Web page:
Tel Aviv, Israel — Rarely has the appointment of a law lecturer led to so much controversy. Students will now be learning law “from someone who helped justify the killing of civilians,” a Tel Aviv University lecturer complained to Haaretz after learning that Pnina Sharvit-Baruch is now a fellow faculty member.
After her appointment in January, the university came under pressure from inside and outside to reverse its decision. The reason for the controversy was that until shortly after the Gaza operation, Sharvit-Baruch headed the Israel Defense Forces’ international law division.
For some, this role made her a symbol of everything they abhor about the IDF’s conduct. More important, it made her the person who wields the rubber stamp that gives the IDF a mark of legitimacy. For others, however, she represented the force of law within what claims to be the most moral army in the world.
The controversy surrounding legal instruction within the IDF has surfaced again in recent days, following the release of a critical United Nations report and the emergence of allegations by soldiers that misconduct and serious violations of the army’s rules of engagement took place in the recent Gaza campaign. A March 24 report by Physicians for Human Rights also detailed allegations that Israeli soldiers had “repeatedly” acted in violation of international law, the IDF’s own code of ethics and “basic human values.”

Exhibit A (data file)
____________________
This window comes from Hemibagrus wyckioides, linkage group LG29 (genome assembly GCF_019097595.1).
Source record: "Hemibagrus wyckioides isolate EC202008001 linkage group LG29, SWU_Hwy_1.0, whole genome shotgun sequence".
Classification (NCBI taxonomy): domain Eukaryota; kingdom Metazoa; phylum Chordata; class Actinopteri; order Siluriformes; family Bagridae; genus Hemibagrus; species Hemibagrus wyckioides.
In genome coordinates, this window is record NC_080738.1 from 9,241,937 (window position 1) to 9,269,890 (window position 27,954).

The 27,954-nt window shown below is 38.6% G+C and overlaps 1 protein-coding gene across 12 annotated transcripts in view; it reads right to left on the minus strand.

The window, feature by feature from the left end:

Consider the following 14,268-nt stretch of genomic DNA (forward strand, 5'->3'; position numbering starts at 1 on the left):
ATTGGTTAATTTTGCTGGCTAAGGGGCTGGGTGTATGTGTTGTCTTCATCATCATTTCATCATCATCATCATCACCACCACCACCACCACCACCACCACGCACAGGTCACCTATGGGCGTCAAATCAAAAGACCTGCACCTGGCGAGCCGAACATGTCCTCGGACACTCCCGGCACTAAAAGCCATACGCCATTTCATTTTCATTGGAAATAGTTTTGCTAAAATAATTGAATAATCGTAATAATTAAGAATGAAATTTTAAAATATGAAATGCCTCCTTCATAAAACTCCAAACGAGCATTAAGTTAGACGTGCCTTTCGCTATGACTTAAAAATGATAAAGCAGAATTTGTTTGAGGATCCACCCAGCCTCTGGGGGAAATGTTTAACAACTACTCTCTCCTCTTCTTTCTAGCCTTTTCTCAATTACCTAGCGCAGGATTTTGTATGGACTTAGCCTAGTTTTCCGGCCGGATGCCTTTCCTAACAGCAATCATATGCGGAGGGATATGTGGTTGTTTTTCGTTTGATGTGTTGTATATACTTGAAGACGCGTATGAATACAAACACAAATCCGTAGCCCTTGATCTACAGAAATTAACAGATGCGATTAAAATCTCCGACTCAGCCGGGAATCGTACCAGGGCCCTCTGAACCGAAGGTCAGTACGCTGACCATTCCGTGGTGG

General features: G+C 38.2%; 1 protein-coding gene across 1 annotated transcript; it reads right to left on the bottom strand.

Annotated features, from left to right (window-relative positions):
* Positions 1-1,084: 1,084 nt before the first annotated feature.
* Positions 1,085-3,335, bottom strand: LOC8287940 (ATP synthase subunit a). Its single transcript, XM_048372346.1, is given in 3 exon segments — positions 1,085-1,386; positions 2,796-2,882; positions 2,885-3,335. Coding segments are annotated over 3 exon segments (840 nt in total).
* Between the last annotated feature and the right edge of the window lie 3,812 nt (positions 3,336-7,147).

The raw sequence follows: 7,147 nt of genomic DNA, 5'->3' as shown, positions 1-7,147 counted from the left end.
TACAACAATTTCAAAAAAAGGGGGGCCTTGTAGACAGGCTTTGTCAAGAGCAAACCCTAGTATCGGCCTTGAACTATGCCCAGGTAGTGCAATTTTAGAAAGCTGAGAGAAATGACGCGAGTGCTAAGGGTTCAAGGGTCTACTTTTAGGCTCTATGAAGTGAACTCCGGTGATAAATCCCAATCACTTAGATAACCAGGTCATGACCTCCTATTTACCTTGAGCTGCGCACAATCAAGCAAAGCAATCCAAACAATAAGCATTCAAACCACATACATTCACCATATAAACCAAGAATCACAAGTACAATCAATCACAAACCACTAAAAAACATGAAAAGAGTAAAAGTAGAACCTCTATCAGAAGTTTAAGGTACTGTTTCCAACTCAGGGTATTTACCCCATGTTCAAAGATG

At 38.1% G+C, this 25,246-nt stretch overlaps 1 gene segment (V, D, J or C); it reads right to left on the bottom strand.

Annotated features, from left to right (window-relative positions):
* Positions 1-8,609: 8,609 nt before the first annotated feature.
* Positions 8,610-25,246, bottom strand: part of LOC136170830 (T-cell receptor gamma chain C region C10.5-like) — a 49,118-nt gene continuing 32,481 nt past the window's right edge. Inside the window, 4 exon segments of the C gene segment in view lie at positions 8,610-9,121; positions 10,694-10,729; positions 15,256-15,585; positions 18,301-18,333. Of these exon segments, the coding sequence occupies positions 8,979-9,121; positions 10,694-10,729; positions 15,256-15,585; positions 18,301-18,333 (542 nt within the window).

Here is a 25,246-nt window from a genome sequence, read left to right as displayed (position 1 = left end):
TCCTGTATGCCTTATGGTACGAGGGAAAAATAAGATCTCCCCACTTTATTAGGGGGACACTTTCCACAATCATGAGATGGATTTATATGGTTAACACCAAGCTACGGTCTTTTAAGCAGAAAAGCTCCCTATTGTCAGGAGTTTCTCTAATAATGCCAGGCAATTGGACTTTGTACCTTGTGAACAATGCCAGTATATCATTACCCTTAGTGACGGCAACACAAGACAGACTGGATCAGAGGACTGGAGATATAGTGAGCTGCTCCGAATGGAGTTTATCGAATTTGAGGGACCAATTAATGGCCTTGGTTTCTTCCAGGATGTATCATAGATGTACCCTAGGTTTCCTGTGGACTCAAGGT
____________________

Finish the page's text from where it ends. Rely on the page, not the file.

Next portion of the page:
The soldiers making the allegations painted a picture of an army lacking red lines. One said in his testimony that he sensed an attitude among comrades that “inside Gaza you are allowed to do anything you want, to break down doors of houses for no reason other than that it’s cool.”